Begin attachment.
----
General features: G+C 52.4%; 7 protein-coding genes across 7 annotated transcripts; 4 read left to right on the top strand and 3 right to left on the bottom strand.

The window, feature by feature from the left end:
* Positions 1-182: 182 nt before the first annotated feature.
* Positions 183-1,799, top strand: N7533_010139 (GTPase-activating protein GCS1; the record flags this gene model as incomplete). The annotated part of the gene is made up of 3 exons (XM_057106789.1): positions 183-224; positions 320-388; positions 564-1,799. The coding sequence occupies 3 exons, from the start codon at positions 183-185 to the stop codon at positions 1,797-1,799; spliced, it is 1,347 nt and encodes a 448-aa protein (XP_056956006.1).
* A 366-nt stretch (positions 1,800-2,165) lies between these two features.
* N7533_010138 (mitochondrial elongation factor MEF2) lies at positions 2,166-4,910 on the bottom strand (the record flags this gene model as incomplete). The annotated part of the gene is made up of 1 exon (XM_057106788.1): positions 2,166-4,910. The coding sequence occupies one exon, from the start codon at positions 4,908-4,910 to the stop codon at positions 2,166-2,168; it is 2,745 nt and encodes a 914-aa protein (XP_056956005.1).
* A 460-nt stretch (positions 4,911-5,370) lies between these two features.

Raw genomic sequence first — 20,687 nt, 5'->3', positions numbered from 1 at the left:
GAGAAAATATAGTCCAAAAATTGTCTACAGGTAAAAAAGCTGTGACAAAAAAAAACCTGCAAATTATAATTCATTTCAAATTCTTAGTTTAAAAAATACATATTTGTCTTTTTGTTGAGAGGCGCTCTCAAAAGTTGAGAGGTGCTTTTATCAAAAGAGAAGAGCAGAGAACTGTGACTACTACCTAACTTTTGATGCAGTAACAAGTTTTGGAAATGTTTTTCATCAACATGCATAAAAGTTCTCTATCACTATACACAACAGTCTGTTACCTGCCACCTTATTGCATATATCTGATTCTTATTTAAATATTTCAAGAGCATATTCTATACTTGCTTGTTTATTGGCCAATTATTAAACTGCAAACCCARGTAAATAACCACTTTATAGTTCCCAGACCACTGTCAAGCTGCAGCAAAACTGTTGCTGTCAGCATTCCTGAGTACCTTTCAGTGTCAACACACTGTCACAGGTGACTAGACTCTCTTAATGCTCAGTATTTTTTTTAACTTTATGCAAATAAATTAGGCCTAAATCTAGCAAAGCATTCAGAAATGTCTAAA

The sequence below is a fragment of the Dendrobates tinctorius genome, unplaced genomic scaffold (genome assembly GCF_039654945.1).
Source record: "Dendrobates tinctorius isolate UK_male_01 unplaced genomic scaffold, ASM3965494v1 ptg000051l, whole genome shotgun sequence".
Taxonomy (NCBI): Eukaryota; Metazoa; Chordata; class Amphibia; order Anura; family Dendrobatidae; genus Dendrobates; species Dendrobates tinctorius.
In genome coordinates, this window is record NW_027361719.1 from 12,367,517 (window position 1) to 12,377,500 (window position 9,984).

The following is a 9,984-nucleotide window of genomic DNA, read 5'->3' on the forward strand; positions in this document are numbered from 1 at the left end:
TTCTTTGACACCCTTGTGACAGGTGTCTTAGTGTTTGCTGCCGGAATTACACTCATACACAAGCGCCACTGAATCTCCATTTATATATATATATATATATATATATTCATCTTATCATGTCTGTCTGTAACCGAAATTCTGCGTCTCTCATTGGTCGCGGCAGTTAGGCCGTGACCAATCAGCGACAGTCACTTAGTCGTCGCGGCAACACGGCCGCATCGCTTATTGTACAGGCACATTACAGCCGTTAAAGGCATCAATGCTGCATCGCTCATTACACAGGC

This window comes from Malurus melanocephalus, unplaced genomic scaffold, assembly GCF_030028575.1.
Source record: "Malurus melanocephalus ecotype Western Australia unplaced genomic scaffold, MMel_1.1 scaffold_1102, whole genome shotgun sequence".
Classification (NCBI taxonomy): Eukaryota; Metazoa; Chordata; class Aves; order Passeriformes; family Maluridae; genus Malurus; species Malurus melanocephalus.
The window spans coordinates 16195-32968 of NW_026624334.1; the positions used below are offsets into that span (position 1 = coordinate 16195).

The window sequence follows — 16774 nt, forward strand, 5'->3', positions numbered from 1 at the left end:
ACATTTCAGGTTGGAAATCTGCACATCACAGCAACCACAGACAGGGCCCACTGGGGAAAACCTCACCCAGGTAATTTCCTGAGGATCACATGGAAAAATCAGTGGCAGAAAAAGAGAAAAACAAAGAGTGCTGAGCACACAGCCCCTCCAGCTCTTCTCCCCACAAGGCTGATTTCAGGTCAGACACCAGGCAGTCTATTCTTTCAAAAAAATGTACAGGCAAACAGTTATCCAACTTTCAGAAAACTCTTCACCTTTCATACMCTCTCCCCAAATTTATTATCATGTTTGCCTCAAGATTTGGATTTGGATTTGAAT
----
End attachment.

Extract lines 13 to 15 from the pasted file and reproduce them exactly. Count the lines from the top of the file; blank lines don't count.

In genome coordinates, this window is record NW_027361719.1 from 12,367,517 (window position 1) to 12,377,500 (window position 9,984).

The following is a 9,984-nucleotide window of genomic DNA, read 5'->3' on the forward strand; positions in this document are numbered from 1 at the left end:
TTCTTTGACACCCTTGTGACAGGTGTCTTAGTGTTTGCTGCCGGAATTACACTCATACACAAGCGCCACTGAATCTCCATTTATATATATATATATATATATATATTCATCTTATCATGTCTGTCTGTAACCGAAATTCTGCGTCTCTCATTGGTCGCGGCAGTTAGGCCGTGACCAATCAGCGACAGTCACTTAGTCGTCGCGGCAACACGGCCGCATCGCTTATTGTACAGGCACATTACAGCCGTTAAAGGCATCAATGCTGCATCGCTCATTACACAGGC